Although Wire normally get thrown under the “post-punk” label, it doesn’t really fit. Pink Flag, 21 angular, confrontational yet tuneful tracks of forward-thinking rock, was already light years ahead of the game when it was released in 1977. At that point, “punk” was just starting to poke it’s head out of the underground, preparing to change the world, but not quite there yet. Wire had already phased out punk’s more simplistic tendencies, and had injected it with a sense of art-school adventurism and political consciousness, while the first wave of normal punk was occurring. On their next two records, 1978’s Chairs Missing and 1979’s 154, the band pushed the genre’s boundaries even farther. Creatively, the band operated on their own planet, independent from punk, rock or pop. They’re the classic example of “post-punk” being thrown onto a band that defied easy explanation or labeling.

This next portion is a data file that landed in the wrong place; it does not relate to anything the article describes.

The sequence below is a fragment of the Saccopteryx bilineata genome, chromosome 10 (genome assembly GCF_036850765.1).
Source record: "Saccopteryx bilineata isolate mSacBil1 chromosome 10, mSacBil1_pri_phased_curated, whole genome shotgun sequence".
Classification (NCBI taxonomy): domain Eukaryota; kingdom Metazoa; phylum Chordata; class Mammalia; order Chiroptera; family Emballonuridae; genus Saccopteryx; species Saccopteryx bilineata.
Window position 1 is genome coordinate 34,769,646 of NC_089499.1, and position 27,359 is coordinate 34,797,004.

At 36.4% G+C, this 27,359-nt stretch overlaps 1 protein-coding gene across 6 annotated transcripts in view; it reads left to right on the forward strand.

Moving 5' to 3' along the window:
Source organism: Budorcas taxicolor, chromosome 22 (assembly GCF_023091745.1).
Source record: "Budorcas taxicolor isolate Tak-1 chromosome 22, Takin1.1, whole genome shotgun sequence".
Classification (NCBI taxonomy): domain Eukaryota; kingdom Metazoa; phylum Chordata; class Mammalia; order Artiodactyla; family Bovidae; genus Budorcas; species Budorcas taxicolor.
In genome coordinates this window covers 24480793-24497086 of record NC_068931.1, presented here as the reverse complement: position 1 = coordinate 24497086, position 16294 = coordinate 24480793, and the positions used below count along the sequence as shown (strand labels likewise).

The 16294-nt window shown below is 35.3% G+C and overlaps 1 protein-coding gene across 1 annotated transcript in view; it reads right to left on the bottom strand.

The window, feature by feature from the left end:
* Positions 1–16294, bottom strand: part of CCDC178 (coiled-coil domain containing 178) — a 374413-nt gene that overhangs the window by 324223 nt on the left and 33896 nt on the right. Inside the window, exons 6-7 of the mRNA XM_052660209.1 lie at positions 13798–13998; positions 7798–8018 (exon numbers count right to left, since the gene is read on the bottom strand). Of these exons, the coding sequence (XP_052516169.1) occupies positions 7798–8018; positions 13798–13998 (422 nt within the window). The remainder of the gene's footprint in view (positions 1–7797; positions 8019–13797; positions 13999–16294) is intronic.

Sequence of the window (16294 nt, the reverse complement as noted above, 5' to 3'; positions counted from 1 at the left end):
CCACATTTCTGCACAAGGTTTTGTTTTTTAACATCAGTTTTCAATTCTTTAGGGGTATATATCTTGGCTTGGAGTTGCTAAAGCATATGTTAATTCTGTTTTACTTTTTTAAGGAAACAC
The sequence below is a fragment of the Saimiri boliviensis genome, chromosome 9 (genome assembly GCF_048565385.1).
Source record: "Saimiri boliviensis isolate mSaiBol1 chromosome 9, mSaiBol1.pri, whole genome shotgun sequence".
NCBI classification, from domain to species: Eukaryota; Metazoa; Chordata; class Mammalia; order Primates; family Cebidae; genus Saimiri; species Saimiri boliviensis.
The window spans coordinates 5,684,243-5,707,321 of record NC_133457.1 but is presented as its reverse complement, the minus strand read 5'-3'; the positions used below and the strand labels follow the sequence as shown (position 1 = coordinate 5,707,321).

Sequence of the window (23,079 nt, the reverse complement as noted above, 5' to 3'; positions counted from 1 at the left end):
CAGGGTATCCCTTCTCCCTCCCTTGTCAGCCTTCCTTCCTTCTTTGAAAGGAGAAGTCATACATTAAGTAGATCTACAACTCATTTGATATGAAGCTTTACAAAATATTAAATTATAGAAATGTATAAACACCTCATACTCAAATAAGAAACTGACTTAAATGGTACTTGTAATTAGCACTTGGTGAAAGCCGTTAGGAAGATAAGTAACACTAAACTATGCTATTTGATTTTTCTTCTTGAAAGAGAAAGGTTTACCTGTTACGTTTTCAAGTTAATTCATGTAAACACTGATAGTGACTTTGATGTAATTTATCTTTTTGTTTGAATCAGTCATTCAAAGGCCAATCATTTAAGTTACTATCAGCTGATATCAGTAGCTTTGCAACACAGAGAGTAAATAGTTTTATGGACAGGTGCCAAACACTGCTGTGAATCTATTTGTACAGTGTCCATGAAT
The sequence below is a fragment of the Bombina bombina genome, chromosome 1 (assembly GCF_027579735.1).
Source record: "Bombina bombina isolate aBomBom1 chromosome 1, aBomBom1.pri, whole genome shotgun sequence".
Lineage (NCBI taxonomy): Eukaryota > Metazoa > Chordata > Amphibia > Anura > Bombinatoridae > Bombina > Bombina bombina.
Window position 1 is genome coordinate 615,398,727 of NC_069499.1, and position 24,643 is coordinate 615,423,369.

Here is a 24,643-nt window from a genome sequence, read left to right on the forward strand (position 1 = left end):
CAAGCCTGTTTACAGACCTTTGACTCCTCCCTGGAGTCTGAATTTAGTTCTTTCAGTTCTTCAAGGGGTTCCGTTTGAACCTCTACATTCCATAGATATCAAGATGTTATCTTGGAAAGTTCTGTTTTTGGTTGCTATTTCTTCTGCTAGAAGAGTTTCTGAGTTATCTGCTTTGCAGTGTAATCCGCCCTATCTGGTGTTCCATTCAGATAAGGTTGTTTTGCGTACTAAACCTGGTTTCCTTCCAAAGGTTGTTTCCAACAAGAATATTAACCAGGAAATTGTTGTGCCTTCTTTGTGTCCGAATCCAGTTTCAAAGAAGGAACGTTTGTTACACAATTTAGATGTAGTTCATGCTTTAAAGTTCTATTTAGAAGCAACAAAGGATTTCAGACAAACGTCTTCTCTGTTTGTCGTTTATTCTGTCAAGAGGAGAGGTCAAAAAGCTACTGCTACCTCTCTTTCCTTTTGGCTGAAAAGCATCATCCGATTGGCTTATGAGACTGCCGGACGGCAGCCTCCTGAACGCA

The last album released during the band’s first lifespan, Document & Eyewitness, is legendary more for its messiness than its accomplishments. The album is built around two extremely lo-fi recordings of different live shows, one in 1979 at the Notre Dame Hall, and another in February 1980 at London’s Electric Ballroom. The shows are an often cringe-inducing, but occasionally fascinating listen. Both shows were packed by an audience full of punks expecting to pogo and mosh to Pink Flag songs. Instead, Wire fed both audiences a set of jarringly experimental, previously unheard material. The only song the band touched on from their first three albums was a searing version of “Heartbeat,” from Chairs Missing